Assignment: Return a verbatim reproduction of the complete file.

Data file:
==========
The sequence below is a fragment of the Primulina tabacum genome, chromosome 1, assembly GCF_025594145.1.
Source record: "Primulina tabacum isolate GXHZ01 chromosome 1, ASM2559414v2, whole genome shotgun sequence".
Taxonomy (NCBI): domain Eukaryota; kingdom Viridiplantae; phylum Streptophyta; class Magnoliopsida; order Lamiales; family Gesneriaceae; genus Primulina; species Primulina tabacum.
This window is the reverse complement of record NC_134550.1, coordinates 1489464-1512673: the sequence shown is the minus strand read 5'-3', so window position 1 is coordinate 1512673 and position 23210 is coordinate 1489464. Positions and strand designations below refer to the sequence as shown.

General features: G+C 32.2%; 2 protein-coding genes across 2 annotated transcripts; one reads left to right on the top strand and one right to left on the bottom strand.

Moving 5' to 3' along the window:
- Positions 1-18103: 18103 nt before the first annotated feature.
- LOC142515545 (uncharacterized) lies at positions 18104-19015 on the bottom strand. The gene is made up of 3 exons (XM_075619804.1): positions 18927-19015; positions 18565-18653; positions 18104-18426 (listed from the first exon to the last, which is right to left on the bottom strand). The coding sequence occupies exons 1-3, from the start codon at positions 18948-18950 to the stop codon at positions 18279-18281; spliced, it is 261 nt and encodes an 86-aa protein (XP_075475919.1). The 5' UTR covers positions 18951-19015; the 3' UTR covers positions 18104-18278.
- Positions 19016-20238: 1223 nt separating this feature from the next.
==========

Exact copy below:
The sequence below is a fragment of the Primulina tabacum genome, chromosome 1, assembly GCF_025594145.1.
Source record: "Primulina tabacum isolate GXHZ01 chromosome 1, ASM2559414v2, whole genome shotgun sequence".
Taxonomy (NCBI): domain Eukaryota; kingdom Viridiplantae; phylum Streptophyta; class Magnoliopsida; order Lamiales; family Gesneriaceae; genus Primulina; species Primulina tabacum.
This window is the reverse complement of record NC_134550.1, coordinates 1489464-1512673: the sequence shown is the minus strand read 5'-3', so window position 1 is coordinate 1512673 and position 23210 is coordinate 1489464. Positions and strand designations below refer to the sequence as shown.

General features: G+C 32.2%; 2 protein-coding genes across 2 annotated transcripts; one reads left to right on the top strand and one right to left on the bottom strand.

Moving 5' to 3' along the window:
- Positions 1-18103: 18103 nt before the first annotated feature.
- LOC142515545 (uncharacterized) lies at positions 18104-19015 on the bottom strand. The gene is made up of 3 exons (XM_075619804.1): positions 18927-19015; positions 18565-18653; positions 18104-18426 (listed from the first exon to the last, which is right to left on the bottom strand). The coding sequence occupies exons 1-3, from the start codon at positions 18948-18950 to the stop codon at positions 18279-18281; spliced, it is 261 nt and encodes an 86-aa protein (XP_075475919.1). The 5' UTR covers positions 18951-19015; the 3' UTR covers positions 18104-18278.
- Positions 19016-20238: 1223 nt separating this feature from the next.